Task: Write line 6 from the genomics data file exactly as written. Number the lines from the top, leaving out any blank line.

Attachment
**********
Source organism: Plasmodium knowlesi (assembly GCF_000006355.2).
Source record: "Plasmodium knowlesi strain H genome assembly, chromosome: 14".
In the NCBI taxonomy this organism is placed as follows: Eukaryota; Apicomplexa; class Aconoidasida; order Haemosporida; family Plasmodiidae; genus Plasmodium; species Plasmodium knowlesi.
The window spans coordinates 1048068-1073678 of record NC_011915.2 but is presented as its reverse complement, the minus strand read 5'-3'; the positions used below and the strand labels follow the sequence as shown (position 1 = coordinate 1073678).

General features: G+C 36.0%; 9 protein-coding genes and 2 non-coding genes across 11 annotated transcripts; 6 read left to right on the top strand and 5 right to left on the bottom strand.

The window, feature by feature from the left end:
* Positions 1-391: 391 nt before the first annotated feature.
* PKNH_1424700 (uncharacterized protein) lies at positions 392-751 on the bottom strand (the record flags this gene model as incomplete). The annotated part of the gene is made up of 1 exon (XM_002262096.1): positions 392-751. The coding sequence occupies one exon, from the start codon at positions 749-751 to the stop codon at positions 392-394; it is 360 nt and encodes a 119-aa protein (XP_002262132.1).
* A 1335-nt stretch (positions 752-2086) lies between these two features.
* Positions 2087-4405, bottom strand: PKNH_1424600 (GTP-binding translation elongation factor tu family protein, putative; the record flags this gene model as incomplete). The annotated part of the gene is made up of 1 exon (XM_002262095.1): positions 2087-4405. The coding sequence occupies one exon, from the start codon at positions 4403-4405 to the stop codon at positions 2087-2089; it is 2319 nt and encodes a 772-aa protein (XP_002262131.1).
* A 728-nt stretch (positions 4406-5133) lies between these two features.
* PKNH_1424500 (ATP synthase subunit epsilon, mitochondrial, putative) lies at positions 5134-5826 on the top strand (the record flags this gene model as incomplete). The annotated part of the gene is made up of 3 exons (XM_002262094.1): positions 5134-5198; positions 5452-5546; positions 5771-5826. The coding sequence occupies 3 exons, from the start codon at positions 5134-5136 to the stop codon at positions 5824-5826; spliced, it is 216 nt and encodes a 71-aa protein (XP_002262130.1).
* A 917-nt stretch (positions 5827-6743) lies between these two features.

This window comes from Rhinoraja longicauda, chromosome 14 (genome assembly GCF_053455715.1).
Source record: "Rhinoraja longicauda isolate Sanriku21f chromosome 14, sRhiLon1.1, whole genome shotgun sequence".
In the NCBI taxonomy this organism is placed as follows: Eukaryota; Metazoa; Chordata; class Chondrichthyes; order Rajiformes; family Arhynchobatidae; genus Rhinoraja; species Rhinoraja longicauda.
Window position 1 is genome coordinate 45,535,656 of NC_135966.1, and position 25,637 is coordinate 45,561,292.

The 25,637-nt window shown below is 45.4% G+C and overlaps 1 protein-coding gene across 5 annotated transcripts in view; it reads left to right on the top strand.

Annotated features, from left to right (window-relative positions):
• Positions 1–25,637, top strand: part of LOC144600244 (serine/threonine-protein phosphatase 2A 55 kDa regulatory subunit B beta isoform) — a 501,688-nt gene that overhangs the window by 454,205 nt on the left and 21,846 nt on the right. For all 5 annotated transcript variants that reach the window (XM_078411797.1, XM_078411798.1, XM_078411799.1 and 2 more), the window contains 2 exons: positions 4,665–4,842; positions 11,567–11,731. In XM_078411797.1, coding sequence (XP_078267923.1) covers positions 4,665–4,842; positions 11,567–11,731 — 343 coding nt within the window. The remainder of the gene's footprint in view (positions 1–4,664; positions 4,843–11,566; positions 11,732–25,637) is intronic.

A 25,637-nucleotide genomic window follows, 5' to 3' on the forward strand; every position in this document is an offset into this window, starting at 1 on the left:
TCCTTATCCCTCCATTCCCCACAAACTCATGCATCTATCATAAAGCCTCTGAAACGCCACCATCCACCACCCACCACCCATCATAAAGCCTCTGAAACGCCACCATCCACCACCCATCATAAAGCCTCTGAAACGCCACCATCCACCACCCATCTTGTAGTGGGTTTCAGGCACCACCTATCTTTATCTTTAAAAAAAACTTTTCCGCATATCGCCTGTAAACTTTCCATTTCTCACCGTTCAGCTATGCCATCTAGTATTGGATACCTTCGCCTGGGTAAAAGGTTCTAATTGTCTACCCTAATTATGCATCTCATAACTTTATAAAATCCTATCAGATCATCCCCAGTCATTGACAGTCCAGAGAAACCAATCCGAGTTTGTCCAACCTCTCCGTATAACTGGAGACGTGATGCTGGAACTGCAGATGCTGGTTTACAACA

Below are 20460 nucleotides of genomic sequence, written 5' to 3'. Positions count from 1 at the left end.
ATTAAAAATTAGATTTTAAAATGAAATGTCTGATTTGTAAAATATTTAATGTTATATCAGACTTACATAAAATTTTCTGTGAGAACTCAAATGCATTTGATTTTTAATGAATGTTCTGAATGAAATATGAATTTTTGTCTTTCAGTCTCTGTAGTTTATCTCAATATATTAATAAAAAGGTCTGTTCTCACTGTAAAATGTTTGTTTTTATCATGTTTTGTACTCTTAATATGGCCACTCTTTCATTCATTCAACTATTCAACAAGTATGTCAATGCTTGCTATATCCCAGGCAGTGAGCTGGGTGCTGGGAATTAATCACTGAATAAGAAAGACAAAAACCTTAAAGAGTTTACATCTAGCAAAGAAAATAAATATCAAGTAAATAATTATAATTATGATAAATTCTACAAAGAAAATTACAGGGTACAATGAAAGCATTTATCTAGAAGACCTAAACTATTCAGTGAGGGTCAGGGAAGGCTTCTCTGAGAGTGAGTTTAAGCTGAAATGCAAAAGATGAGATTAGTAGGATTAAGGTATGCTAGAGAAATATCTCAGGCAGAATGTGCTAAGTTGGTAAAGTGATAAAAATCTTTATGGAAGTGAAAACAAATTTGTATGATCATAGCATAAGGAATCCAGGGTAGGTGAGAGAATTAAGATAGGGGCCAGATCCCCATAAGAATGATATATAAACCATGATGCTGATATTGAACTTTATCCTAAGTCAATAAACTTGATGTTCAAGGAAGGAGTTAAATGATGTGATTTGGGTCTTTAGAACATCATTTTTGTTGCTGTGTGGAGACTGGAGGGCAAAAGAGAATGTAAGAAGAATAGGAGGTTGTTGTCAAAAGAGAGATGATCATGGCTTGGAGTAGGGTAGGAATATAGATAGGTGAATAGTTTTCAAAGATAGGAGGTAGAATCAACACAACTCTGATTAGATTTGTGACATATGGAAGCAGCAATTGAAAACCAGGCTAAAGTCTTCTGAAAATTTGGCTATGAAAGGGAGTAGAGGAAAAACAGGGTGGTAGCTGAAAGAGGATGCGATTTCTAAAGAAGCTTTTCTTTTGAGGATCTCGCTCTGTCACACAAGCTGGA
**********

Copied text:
The window, feature by feature from the left end: